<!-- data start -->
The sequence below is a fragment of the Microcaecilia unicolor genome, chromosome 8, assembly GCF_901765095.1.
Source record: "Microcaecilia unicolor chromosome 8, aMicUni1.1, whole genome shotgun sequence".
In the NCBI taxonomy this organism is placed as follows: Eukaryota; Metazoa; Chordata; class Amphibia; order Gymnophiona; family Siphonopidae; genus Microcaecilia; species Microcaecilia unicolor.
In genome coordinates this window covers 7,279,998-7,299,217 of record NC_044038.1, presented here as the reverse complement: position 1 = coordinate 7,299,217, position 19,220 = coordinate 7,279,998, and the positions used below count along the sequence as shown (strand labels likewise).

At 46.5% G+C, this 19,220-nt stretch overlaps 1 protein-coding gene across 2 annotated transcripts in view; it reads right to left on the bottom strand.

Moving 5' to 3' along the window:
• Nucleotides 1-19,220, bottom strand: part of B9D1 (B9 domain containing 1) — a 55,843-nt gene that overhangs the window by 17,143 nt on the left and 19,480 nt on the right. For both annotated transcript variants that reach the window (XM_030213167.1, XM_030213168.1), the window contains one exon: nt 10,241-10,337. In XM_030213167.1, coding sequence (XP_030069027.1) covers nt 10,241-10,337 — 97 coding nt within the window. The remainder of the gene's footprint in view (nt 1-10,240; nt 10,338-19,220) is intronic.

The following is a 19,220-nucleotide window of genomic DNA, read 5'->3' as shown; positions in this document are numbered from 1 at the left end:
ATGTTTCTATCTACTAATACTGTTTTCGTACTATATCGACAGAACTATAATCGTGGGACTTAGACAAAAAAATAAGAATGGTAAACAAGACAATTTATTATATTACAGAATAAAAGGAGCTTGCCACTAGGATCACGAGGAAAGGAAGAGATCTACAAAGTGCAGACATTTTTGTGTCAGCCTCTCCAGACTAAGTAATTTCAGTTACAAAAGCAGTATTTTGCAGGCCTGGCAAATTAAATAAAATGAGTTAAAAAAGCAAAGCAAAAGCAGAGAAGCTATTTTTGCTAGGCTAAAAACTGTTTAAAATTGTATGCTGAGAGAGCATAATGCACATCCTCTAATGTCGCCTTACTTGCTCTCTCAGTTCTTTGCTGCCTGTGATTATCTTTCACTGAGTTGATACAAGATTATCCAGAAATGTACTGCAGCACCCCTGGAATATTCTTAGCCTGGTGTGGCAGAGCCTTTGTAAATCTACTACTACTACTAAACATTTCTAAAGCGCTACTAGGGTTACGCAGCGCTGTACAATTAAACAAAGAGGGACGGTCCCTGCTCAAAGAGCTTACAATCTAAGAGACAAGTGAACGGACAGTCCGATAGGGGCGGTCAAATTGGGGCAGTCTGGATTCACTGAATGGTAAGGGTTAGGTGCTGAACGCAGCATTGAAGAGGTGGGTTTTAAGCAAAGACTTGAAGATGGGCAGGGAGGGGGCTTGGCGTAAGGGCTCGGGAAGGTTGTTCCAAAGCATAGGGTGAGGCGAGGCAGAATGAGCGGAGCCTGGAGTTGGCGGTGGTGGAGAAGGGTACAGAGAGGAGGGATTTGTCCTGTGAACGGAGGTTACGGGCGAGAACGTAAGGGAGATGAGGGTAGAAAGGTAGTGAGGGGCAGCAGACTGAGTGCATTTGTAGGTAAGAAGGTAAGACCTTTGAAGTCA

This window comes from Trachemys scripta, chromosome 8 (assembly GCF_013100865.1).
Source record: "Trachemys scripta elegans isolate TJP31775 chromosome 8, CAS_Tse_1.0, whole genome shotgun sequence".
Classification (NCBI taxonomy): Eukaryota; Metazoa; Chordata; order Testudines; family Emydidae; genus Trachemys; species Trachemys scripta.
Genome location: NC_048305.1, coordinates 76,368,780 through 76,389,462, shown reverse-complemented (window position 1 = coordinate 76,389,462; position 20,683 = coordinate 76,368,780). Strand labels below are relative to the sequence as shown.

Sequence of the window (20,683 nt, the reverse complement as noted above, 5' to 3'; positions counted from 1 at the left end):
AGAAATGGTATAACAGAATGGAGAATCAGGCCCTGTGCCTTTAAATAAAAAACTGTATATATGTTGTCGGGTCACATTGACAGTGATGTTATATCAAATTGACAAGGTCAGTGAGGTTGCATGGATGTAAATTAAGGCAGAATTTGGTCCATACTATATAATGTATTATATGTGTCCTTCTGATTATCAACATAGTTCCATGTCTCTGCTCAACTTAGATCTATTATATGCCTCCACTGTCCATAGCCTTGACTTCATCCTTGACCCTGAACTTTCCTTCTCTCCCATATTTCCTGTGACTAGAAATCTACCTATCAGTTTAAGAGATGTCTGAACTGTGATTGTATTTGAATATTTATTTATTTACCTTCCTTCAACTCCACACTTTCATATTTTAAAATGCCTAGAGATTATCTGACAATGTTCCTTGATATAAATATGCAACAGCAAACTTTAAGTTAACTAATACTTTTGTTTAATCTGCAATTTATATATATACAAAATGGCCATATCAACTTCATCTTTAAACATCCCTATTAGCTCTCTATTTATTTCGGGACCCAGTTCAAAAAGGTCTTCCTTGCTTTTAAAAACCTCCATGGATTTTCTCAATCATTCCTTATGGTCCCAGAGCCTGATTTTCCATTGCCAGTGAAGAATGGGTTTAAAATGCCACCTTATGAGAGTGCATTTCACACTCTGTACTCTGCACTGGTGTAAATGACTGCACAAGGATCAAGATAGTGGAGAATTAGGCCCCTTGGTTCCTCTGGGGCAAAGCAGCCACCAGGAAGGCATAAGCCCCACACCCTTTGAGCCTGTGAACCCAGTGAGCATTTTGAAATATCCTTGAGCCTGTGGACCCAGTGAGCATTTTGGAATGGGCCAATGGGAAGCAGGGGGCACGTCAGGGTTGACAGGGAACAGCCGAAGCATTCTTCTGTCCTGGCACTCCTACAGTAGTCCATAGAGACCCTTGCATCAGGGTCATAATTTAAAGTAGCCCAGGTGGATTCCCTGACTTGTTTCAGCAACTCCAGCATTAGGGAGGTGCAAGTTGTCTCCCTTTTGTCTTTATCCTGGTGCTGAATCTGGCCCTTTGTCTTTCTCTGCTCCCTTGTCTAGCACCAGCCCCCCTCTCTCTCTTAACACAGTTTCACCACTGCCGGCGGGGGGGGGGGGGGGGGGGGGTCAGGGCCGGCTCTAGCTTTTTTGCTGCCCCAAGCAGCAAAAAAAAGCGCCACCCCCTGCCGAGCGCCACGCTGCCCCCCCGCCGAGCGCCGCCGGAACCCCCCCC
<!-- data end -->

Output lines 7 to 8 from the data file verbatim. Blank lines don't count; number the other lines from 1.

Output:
• Nucleotides 1-19,220, bottom strand: part of B9D1 (B9 domain containing 1) — a 55,843-nt gene that overhangs the window by 17,143 nt on the left and 19,480 nt on the right. For both annotated transcript variants that reach the window (XM_030213167.1, XM_030213168.1), the window contains one exon: nt 10,241-10,337. In XM_030213167.1, coding sequence (XP_030069027.1) covers nt 10,241-10,337 — 97 coding nt within the window. The remainder of the gene's footprint in view (nt 1-10,240; nt 10,338-19,220) is intronic.

The following is a 19,220-nucleotide window of genomic DNA, read 5'->3' as shown; positions in this document are numbered from 1 at the left end: